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dc.contributor.authorSnedeker, Suzanne M.
dc.date.accessioned2010-02-22T17:31:45Z
dc.date.available2010-02-22T17:31:45Z
dc.date.issued2008-05
dc.identifier.urihttps://hdl.handle.net/1813/14482
dc.descriptionWeb article on environmental estrogens found in detergents and electronicsen_US
dc.description.abstractThis web article provides information on how you can learn more to keep environmental estrogens found in detergents and electronics out of our common environment. Researchers are concerned that even at low levels, environmental estrogens we are exposed to may work together with the body’s own estrogen to increase the risk of breast cancer. Dump and Drain Issues: Certain chemicals used as surfactants in detergents to get the dirt out go down the drain and during wastewater treatment break down to form environmental estrogens called nonylphenol and octylphenol. While these surfactants are banned in Europe, they are still used in many products (household and industrial detergents, and paints) in the U.S. The Centers for Disease Control and Prevention (CDC) detected octylphenol in about 50% of the urine samples from Americans in a study published in 2005. Certain heavy metals have been identified as environmental estrogens as well. Many of these heavy metals, like cadmium, nickel and lead, are found in electronics you may use and can end up in landfills. This handout tells you how you can choose detergents that do not contain ingredients that are estrogenic, and how you can reuse, recover, and recycle electronics to prevent heavy metals from getting into our environment.en_US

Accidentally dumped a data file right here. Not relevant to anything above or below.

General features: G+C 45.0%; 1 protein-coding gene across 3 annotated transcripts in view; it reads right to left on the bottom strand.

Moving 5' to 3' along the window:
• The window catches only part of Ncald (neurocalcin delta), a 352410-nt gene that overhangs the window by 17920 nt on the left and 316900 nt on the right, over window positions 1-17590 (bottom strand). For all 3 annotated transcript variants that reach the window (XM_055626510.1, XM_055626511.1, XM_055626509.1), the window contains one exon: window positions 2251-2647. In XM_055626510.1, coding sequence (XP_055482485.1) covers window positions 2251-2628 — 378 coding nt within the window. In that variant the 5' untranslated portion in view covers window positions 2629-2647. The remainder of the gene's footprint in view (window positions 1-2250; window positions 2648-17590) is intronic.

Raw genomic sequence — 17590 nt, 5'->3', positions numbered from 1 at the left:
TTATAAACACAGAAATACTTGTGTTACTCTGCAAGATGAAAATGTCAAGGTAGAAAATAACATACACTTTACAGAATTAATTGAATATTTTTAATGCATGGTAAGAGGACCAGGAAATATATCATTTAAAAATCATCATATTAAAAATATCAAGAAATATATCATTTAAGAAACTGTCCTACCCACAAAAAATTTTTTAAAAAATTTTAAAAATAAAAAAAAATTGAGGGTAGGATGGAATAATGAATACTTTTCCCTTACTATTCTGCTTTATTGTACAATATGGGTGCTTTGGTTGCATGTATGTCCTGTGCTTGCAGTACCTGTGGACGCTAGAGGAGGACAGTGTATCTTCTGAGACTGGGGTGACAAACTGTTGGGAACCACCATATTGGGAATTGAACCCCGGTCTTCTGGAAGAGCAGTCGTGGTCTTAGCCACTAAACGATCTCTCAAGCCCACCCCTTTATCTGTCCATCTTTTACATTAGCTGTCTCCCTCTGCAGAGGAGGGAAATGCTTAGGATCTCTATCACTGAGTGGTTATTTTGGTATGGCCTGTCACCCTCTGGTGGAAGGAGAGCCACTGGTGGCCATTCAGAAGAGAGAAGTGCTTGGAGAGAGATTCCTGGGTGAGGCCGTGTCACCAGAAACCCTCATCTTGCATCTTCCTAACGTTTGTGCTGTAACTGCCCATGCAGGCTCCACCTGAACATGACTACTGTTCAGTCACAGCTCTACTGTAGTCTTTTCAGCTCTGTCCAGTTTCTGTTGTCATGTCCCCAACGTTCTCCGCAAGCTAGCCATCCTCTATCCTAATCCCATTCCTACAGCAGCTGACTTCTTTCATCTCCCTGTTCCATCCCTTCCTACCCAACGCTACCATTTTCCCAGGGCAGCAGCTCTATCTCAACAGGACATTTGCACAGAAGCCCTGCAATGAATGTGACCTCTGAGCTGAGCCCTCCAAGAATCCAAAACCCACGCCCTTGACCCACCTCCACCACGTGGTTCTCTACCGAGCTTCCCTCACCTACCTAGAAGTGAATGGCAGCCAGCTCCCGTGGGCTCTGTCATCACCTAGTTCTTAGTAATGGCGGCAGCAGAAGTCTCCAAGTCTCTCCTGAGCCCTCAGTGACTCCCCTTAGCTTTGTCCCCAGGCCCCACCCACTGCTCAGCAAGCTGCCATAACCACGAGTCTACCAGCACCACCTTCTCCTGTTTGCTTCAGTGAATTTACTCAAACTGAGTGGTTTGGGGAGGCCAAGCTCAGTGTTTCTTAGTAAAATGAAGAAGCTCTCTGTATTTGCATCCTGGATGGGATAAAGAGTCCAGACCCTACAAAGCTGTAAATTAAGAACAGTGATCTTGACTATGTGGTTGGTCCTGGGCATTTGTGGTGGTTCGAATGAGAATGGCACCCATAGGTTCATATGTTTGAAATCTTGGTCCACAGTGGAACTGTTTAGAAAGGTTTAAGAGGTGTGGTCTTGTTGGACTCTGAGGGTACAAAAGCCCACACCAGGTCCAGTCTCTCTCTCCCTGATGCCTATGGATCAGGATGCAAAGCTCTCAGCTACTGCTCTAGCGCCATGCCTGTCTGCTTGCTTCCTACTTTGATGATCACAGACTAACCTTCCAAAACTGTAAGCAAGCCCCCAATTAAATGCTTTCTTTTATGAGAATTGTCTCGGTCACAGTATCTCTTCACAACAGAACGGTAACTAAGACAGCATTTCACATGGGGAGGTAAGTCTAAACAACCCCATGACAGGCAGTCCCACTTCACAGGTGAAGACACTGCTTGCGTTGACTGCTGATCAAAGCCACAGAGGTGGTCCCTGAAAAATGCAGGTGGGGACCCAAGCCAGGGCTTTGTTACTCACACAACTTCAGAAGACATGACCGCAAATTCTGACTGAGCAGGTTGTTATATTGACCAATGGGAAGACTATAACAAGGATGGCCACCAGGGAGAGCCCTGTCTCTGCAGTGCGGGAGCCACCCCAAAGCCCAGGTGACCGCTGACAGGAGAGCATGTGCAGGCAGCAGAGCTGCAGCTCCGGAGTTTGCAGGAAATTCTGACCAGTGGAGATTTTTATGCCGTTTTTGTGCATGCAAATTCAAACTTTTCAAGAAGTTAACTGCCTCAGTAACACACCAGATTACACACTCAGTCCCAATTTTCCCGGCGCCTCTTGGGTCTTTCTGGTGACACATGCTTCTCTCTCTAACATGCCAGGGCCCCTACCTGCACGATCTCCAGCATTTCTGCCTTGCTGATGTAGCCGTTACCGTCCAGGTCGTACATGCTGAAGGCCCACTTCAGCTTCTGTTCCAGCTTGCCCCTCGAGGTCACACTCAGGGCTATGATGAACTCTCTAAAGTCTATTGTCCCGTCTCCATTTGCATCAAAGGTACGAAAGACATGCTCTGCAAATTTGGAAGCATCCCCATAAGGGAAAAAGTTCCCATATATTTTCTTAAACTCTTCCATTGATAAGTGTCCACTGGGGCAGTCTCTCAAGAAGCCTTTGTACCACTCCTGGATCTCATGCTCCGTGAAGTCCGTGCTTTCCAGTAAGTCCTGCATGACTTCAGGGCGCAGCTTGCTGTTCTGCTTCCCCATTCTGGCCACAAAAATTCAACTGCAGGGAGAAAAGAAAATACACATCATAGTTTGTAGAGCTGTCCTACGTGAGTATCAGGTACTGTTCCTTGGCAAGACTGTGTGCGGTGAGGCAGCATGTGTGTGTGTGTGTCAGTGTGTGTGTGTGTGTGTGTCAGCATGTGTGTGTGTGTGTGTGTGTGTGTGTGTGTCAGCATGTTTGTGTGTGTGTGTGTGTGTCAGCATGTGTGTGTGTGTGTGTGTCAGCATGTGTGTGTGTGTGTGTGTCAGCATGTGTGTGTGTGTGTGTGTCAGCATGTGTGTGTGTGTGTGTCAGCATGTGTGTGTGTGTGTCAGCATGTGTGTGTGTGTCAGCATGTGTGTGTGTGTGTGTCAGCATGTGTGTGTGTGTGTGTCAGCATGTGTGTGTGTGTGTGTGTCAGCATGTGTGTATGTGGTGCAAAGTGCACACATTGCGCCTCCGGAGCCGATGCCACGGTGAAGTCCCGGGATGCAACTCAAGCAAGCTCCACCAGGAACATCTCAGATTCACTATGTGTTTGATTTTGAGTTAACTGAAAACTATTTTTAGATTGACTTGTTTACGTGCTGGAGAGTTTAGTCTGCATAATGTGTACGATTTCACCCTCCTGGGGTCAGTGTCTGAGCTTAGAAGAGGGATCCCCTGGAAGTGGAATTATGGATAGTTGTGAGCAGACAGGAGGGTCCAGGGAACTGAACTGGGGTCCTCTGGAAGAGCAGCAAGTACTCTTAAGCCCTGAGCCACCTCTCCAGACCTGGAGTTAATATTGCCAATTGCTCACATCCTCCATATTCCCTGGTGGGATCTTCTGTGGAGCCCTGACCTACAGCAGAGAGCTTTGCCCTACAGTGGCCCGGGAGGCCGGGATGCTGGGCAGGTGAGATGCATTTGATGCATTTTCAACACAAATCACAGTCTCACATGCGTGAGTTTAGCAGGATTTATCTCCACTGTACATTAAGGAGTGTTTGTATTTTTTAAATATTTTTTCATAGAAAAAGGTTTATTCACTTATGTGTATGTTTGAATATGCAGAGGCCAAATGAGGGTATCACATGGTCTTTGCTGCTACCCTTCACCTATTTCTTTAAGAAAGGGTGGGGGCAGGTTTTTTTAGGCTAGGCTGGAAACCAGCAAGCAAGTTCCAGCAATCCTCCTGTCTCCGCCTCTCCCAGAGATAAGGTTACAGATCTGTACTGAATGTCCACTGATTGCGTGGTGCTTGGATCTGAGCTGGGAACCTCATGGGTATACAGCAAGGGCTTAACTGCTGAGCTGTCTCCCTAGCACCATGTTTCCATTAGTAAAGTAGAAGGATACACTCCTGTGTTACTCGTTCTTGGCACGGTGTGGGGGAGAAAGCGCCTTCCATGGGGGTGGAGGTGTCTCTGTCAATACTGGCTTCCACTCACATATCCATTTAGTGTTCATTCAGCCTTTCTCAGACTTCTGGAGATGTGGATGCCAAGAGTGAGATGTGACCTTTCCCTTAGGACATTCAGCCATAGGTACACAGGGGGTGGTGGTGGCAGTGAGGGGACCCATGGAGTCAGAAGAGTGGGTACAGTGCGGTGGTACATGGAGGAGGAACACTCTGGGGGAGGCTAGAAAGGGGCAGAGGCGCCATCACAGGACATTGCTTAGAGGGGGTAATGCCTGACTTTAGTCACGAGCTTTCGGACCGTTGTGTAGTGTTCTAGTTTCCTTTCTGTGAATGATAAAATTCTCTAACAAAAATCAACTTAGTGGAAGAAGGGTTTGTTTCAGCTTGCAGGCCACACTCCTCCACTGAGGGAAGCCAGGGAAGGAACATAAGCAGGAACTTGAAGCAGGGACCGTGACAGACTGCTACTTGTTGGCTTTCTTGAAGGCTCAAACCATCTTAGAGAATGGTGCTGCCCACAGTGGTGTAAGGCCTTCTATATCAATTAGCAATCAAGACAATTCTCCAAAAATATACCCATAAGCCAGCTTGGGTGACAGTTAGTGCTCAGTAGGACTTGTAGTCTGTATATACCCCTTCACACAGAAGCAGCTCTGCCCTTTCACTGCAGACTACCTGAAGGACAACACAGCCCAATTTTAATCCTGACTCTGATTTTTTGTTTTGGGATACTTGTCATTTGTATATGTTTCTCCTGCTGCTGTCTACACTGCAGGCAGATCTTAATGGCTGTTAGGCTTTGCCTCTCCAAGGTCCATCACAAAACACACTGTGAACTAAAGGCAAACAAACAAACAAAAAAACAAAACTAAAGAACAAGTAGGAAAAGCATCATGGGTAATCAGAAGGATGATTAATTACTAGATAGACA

dc.description.sponsorshipNew York State Department of Health and Department of Environmental Conservationen_US
dc.language.isoen_USen_US
dc.publisherCornell University Program on Breast Cancer and Environmental Risk Factorsen_US
dc.subjectenvironmental estrogenen_US
dc.subjectestrogenen_US
dc.subjectbreast canceren_US
dc.subjectlaundry detergenten_US
dc.subjectdish soapen_US
dc.subjectelectronicsen_US
dc.subjecteCyclingen_US
dc.subjectheavy metalsen_US
dc.subjectcadmiumen_US
dc.subjectleaden_US
dc.subjectnickelen_US
dc.subjecthormoneen_US
dc.subjectalkylphenolsen_US
dc.subjectnonylphenolen_US
dc.subjectoctylphenolen_US
dc.titleBreast Cancer and the Estrogen Connection; Dump and Drain Web Articleen_US
dc.typearticleen_US


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